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Pregnant Girls to be expelled from school


Pregnant pupils should have their own “special” schools or stay home as punishment, shaming and preventing them from negatively influencing their peers.



Some parents even suggested that schools should have dedicated nurses to attend to pregnant pupils.


The study, titled “Experiences of parents whose daughters became pregnant while attending secondary schools in Limpopo”, was published in the African Journal for Physical, Health Education, Recreation and Dance last month.

In a parliamentary reply last year, Basic Education Minister Angie Motshekga announced that there were 20116 pupils who fell pregnant in 2014.

Limpopo had 1009 that year and was among the provinces with the highest number.


While some parents said the pupils should be allowed to continue, others said they should be expelled as a form of punishment.

“These days many learners are pregnant, so if they have their own school the community will see that this side we have learners who are virgins while that other side we have learners who are parents already,” said a parent.


According to the study, the suggestion to isolate pregnant pupils was because some communities see teenage pregnancy as a moral problem that pupils should be “shamed and punished” for.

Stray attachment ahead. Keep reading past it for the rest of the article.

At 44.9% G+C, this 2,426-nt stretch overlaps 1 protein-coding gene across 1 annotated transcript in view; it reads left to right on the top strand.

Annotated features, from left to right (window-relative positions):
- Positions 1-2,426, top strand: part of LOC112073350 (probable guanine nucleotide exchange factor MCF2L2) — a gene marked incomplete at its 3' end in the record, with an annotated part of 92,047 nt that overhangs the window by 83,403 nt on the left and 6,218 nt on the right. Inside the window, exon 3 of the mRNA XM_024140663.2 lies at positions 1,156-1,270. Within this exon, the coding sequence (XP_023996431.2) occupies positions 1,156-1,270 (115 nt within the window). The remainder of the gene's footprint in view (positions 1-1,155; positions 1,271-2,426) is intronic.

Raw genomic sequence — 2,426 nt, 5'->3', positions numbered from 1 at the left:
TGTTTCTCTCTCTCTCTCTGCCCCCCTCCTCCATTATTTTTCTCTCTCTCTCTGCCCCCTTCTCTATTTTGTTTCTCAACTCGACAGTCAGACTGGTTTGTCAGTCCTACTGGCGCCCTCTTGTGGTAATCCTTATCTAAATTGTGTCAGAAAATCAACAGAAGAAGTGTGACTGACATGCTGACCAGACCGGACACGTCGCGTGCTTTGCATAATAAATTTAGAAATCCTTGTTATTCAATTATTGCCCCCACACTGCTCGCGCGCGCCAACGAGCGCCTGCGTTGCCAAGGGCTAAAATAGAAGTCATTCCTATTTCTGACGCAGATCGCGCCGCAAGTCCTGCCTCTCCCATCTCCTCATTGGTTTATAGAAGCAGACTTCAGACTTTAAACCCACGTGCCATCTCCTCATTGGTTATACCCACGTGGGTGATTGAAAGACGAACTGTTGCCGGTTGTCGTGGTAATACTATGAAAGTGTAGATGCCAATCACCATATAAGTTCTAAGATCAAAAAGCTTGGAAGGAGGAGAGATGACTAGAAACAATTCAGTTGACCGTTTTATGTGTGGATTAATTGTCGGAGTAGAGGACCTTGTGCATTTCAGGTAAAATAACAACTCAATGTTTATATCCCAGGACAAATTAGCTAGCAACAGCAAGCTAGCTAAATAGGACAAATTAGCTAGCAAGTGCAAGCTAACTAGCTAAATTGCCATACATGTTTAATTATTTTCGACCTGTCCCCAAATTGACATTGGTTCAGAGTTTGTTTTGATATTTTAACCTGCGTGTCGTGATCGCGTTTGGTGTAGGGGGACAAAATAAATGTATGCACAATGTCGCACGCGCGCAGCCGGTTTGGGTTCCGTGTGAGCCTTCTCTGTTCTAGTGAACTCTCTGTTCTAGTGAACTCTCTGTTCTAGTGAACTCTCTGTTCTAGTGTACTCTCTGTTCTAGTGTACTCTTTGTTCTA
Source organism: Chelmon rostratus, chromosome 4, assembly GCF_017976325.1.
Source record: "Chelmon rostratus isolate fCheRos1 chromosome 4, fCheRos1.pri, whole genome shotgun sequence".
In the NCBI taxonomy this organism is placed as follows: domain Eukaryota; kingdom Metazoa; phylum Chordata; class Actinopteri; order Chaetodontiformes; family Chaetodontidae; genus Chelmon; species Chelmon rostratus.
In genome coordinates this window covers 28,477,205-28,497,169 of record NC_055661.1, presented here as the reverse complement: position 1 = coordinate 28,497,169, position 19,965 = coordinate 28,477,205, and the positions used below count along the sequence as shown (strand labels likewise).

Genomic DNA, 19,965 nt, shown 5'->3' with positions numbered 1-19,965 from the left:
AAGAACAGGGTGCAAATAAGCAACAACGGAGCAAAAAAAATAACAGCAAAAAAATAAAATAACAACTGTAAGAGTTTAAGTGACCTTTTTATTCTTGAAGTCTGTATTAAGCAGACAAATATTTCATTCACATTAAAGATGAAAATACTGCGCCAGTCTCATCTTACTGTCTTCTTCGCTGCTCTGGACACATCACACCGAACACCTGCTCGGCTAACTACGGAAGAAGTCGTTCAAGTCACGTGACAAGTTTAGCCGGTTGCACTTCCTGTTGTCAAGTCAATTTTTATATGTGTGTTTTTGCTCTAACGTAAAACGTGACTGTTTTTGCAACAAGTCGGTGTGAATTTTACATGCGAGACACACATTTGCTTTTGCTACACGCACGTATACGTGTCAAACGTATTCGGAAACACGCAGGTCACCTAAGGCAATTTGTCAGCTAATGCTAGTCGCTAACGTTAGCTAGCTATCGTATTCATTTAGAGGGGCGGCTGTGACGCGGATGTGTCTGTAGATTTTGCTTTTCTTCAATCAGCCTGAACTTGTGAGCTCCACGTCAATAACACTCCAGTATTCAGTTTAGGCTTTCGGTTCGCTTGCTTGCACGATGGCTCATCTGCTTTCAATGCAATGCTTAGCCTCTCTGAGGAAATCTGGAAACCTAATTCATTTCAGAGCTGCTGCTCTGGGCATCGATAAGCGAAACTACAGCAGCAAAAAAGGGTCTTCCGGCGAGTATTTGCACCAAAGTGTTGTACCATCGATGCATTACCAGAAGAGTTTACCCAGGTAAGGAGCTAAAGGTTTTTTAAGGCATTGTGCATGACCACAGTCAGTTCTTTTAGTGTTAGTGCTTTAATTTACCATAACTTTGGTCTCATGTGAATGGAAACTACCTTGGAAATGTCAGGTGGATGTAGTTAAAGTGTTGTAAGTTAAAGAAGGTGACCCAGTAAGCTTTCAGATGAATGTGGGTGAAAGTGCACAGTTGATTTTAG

The parents also said the pupils should be expelled as a way to protect other pupils from the “bad influences of pregnant learners”.

But, according to the Basic Education Department’s policy, pupils who are pregnant cannot be stopped from attending school.

“In accordance with the constitution, the SA Schools Act and the Promotion of Equality and Prevention of Unfair Discrimination Act, school children who are pregnant shall not be unfairly discriminated against,” read the measures for the prevention and management of learner pregnancy.

President Jacob Zuma has twice called for teenage mothers to be separated from their babies until they complete their schooling.

The Pretoria Hospital School offers expectant pupils a chance without being prejudiced but does not condone early pregnancy.

In 2013, the Constitutional Court ordered two Free State schools to review their pregnancy policies which banned pregnant pupils from attending school.

The parents also felt that allowing pregnant pupils to attend school was a burden on teachers as it is not their duty to care for pregnant pupils.

“We are burdening the schools with our pregnant children [especially because] the first stages [of pregnancy] are dangerous,” said a parent.

Source : Sowetan